Updated: Aug 3, 2021
I have come across pain being defined as an aversive sensory and emotional experience. This definition may mean little to someone who does not work with the body, so the next definition I learned resonated a bit more actionably when explaining to clients what troubles them.
Pain is an unpleasant feeling in our body that makes us want to stop and change our behavior. Pain makes us reflect and evaluate the level of danger of our body tissue and initiate the need for protective behavior.
Simply, when we have pain to address that we need protection. This seems simple enough, but even as a pain management professional I get tripped up about my own pain and it's hard for me to objectively remove myself. This is where the professional help of another human is helpful. Pain is more than a physical experience, it is an emotional one as well. Pain can limit us from activities that we love, and this can be very difficult to manage alone.
A common misconception about pain is that it automatically means damage. You do not need to have tissue damage to have pain. Pain can be a sign of how badly your body is craving and needing protection. Pain and its causes are multidirectional. It’s biological. It’s psychological. And it is affected by our social environment as well. Pain is a big overlapping interaction between all of these things.
Because pain does not automatically mean damage, seeking help from a pain management professional is a helpful first step. Having imaging done right away (X-rays, MRIs, CT) can cause unnecessary distress and psychological rumination on the problem instead of the solution.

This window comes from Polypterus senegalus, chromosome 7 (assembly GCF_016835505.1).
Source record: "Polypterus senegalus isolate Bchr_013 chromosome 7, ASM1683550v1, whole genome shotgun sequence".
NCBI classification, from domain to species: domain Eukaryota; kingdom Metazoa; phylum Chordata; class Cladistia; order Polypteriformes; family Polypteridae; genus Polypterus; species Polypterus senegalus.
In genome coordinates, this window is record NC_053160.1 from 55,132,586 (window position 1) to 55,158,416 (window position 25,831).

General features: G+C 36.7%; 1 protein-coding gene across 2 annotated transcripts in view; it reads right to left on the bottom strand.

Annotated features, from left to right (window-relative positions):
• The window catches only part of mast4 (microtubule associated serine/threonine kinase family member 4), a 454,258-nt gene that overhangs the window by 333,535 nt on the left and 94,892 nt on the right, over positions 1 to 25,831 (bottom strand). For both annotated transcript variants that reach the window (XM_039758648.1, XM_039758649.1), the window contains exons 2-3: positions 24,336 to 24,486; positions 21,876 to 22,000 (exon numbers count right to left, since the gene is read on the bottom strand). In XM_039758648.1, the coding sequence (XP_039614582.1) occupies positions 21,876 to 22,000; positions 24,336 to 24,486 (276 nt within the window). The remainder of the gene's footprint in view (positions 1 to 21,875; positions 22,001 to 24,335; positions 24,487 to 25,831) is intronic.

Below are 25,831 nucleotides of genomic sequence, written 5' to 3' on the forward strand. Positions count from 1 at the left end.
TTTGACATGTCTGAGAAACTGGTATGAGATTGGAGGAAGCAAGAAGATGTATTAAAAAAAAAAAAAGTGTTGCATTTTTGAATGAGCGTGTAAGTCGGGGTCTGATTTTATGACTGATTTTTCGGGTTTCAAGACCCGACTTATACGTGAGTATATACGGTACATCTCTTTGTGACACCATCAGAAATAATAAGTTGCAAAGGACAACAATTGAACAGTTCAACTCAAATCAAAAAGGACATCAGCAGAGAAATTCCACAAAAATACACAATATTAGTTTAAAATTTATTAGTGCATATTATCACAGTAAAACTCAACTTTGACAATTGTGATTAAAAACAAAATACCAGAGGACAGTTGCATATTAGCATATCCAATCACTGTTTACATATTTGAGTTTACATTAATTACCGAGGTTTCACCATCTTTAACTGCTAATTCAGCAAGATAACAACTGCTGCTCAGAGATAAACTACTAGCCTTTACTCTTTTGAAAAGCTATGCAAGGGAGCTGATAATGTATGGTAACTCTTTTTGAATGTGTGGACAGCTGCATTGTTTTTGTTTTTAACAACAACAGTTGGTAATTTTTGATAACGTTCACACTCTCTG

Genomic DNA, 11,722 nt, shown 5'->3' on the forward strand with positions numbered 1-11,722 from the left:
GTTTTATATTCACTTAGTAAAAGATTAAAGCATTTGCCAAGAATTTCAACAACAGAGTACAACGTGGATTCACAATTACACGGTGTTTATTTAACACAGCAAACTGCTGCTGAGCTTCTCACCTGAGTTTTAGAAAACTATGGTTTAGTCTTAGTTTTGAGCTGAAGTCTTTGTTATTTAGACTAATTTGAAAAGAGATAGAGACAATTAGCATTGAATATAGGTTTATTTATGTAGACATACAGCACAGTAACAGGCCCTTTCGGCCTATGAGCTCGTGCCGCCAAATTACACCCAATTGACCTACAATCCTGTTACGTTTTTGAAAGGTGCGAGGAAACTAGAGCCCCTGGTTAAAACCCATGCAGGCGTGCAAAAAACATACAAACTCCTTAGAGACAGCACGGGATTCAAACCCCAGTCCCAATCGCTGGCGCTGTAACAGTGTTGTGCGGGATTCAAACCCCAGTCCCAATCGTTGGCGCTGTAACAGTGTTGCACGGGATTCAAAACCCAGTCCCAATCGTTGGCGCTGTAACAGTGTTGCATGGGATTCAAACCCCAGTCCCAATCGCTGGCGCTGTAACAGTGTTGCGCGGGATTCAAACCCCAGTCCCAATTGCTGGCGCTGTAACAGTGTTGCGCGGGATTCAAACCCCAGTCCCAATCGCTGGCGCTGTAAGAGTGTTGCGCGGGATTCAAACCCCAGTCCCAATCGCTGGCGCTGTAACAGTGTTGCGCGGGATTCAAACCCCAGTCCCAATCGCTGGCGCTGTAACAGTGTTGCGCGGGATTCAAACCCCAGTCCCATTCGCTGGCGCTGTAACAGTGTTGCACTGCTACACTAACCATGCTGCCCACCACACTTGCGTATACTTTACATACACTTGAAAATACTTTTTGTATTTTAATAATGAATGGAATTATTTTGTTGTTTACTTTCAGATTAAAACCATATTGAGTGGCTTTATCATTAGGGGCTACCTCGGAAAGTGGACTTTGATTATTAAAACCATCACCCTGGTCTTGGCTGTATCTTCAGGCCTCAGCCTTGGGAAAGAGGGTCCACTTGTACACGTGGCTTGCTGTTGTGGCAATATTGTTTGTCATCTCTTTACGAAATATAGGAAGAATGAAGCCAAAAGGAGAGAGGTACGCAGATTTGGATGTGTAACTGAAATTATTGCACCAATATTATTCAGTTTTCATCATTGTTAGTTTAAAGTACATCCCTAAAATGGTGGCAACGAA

Pain occurs when we have credible evidence of danger, related to our body is greater than our credible evidence of safety. Pain and nociception are different phenomena, the experience of pain cannot be reduced to activity in sensory pathways. Pain may have adverse effects on function, social, and psychological well-being. Therefore, a person's report of an experience as pain should be accepted as such and respected. Individuals learn about pain through life experience, therefore someone's pain is always a subjective experience. If someone tells you they have pain, you should believe them.
The overflowing cup idea.
We all have a cup of tolerance. Our pain typically manifests when our cup overflows with all our stressors. The solution is to build a bigger cup so the multiple factors of life and its stressors do not overflow as easily. Typically, in an intake process the therapist is learning about the multiple stressors that may contribute to the pain. Sometimes tackling even just one area of the overflowing up can help aid in building a bigger cup. Allowing more space for the body and mind to begin to regulate itself again. Working with pain means building evidence of safety to ensure it is greater than our credible evidence of danger. Working with another human who believes that you are in pain and is willing to help manage your pain, subconsciously reassures your body that you are safe and allows healing to begin. Sources:
Dr. Greg Lehman
Dr. Melissa Farmer
Moseley and Butler